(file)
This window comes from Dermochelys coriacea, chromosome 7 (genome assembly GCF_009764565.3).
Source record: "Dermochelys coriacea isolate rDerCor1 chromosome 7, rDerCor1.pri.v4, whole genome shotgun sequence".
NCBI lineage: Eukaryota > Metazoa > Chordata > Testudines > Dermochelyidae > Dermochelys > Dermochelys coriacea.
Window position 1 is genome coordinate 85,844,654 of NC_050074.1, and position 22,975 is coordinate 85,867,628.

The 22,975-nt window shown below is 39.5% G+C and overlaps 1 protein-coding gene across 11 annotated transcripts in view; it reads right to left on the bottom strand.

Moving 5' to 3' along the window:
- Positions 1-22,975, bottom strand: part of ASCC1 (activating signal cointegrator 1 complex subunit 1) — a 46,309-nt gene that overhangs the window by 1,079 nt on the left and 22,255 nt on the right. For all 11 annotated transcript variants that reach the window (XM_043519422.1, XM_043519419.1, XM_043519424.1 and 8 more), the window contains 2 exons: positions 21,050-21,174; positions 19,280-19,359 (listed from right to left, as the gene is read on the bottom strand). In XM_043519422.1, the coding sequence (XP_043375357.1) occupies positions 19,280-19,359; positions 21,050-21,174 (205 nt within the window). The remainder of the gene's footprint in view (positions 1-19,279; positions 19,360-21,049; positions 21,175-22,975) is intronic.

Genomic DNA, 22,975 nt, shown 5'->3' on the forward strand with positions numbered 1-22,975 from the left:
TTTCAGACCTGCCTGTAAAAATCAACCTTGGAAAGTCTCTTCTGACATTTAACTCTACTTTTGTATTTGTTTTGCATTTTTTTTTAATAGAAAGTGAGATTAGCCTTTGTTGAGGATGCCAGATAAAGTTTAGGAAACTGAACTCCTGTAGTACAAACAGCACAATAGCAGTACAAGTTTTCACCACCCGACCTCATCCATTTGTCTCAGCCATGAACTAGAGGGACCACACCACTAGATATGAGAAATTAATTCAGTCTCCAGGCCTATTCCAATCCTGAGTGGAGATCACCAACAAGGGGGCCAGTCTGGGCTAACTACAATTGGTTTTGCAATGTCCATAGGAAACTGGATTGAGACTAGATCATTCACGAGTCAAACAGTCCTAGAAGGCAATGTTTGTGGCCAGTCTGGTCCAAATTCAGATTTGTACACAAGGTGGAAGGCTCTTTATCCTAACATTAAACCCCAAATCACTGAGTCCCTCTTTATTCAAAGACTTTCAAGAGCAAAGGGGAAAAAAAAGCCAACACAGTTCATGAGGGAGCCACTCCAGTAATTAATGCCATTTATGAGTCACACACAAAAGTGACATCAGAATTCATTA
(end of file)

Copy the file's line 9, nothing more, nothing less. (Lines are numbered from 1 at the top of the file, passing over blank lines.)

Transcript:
TTTCAGACCTGCCTGTAAAAATCAACCTTGGAAAGTCTCTTCTGACATTTAACTCTACTTTTGTATTTGTTTTGCATTTTTTTTTAATAGAAAGTGAGATTAGCCTTTGTTGAGGATGCCAGATAAAGTTTAGGAAACTGAACTCCTGTAGTACAAACAGCACAATAGCAGTACAAGTTTTCACCACCCGACCTCATCCATTTGTCTCAGCCATGAACTAGAGGGACCACACCACTAGATATGAGAAATTAATTCAGTCTCCAGGCCTATTCCAATCCTGAGTGGAGATCACCAACAAGGGGGCCAGTCTGGGCTAACTACAATTGGTTTTGCAATGTCCATAGGAAACTGGATTGAGACTAGATCATTCACGAGTCAAACAGTCCTAGAAGGCAATGTTTGTGGCCAGTCTGGTCCAAATTCAGATTTGTACACAAGGTGGAAGGCTCTTTATCCTAACATTAAACCCCAAATCACTGAGTCCCTCTTTATTCAAAGACTTTCAAGAGCAAAGGGGAAAAAAAAGCCAACACAGTTCATGAGGGAGCCACTCCAGTAATTAATGCCATTTATGAGTCACACACAAAAGTGACATCAGAATTCATTA